The Power Paradox by Dacher Keltner
How We Gain and Lose Influence

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Keltner, whose earlier work on emotions informed the Pixar movie Inside Out, marshals copper-bottomed evidence for his argument. Unfortunately, he also suffers from a severe case of counterintuitivitis, insisting that his findings show our existing ideas of power to be utterly wrongheaded. But they don’t.
-Guardian

Synopsis

A revolutionary and timely reconsideration of everything we know about power. Celebrated UC Berkeley psychologist Dr. Dacher Keltner argues that compassion and selflessness enable us to have the most influence over others and the result is power as a force for good in the world.

It is taken for granted that power corrupts. This is reinforced culturally by everything from Machiavelli to contemporary politics. But how do we get power? And how does it change our behavior? So often, in spite of our best intentions, we lose our hard-won power. Enduring power comes from empathy and giving. Above all, power is given to us by other people. This is what all-too-often we forget, and what Dr. Keltner sets straight. This is the crux of the power paradox: by fundamentally misunderstanding the behaviors that helped us to gain power in the first place we set ourselves up to fall from power. We can't retain power because we've never understood it correctly, until now. Power isn't the capacity to act in cruel and uncaring ways; it is the ability to do good for others, expressed in daily life, and itself a good a thing.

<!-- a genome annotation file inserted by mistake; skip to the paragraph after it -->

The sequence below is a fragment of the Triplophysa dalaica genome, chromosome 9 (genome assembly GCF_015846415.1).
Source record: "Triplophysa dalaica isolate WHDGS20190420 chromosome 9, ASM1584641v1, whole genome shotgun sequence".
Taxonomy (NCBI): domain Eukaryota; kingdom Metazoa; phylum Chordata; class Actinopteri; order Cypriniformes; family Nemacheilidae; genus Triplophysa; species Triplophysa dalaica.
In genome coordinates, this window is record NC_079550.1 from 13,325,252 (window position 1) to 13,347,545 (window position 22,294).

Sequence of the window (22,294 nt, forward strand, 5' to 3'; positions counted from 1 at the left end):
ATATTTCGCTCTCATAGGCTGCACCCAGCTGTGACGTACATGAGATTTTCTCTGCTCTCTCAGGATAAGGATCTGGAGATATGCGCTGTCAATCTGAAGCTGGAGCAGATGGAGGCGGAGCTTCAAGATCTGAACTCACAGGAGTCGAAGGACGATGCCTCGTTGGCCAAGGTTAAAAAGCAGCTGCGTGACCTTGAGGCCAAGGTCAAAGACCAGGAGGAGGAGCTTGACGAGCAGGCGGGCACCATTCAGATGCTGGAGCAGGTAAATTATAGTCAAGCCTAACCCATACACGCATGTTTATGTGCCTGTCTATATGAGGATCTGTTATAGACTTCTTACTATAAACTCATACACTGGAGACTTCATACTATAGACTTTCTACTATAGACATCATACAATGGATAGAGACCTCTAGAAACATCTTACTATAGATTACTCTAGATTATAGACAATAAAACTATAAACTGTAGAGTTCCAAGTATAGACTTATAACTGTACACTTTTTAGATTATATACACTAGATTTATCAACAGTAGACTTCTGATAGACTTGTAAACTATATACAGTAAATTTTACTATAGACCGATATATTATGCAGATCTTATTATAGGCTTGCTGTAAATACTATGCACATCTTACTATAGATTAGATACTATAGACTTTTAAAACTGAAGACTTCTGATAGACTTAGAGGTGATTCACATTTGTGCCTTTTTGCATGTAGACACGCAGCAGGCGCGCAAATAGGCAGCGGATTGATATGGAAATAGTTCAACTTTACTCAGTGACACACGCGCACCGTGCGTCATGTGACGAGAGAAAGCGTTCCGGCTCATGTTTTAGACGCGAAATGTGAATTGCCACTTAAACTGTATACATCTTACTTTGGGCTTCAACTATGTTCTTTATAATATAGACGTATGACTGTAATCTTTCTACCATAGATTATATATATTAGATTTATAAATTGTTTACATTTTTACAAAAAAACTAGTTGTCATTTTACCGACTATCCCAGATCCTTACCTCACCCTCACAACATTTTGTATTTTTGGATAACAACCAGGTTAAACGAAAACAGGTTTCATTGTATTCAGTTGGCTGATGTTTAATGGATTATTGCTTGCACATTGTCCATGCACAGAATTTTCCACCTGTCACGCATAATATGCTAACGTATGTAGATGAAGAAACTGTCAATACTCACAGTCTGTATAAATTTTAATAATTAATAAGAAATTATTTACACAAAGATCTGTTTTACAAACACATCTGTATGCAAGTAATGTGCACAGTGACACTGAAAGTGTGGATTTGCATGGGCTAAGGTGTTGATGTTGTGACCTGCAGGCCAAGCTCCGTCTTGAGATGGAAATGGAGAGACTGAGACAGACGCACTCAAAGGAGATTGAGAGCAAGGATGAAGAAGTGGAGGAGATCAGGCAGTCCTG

Dr. Keltner lays out exactly--in twenty original "Power Principles"-- how to retain power, why power can be a demonstrably good thing, and the terrible consequences of letting those around us languish in powerlessness.
 

About Dacher Keltner

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Dacher Keltner is Professor of Psychology and the Director of the Greater Good Science Center at the University of California, Berkeley. He has taught social psychology for the past 18 years and is the recipient of the Distinguished Teaching Award for Letters and Sciences. His research focuses on the prosocial emotions (such as love, sympathy, and gratitude), morality, and power. Other awards include the Western Psychological Association's award for outstanding contribution to research, the Positive Psychology Prize for excellence in research, and the Distinguished Mentoring Award at UC Berkeley. He is a fellow of the American Psychological Association, the American Psychological Society, and the Society for Personality and Social Psychology. In 2008, the Utne Reader listed Dacher as one of the 50 visionaries changing the world.
 
Published May 17, 2016 by Penguin Press. 162 pages
Genres: Health, Fitness & Dieting, Political & Social Sciences, Self Help, Parenting & Relationships, Professional & Technical. Non-fiction
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Guardian

Below average
Reviewed by Oliver Burkeman on May 18 2016

Keltner, whose earlier work on emotions informed the Pixar movie Inside Out, marshals copper-bottomed evidence for his argument. Unfortunately, he also suffers from a severe case of counterintuitivitis, insisting that his findings show our existing ideas of power to be utterly wrongheaded. But they don’t.

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